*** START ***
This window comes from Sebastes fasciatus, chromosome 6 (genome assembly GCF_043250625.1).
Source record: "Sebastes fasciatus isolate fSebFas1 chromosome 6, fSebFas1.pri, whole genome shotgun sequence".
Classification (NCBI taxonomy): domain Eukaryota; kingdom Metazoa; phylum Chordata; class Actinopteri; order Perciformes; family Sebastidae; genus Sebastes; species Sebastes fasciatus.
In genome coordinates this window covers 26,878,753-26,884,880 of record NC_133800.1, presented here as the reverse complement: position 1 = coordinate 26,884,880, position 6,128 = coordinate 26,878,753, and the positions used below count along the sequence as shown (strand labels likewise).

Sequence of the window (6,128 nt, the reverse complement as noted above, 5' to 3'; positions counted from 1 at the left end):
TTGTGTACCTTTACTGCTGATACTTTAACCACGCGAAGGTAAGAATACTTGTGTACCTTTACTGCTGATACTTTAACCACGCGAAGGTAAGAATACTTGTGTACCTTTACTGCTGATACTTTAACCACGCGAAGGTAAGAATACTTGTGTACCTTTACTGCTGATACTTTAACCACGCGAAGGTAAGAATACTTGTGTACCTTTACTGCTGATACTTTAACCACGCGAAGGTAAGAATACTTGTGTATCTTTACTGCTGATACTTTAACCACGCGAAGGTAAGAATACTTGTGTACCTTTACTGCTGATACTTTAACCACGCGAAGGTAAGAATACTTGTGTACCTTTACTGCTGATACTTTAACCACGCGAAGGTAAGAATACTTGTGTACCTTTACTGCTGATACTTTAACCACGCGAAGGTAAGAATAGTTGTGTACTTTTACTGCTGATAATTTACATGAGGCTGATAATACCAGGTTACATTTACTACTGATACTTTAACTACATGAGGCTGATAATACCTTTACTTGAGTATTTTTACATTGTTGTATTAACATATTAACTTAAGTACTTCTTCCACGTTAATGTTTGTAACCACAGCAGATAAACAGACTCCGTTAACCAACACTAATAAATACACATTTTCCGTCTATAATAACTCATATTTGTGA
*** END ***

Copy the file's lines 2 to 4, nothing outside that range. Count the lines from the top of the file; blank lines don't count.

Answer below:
Source record: "Sebastes fasciatus isolate fSebFas1 chromosome 6, fSebFas1.pri, whole genome shotgun sequence".
Classification (NCBI taxonomy): domain Eukaryota; kingdom Metazoa; phylum Chordata; class Actinopteri; order Perciformes; family Sebastidae; genus Sebastes; species Sebastes fasciatus.
In genome coordinates this window covers 26,878,753-26,884,880 of record NC_133800.1, presented here as the reverse complement: position 1 = coordinate 26,884,880, position 6,128 = coordinate 26,878,753, and the positions used below count along the sequence as shown (strand labels likewise).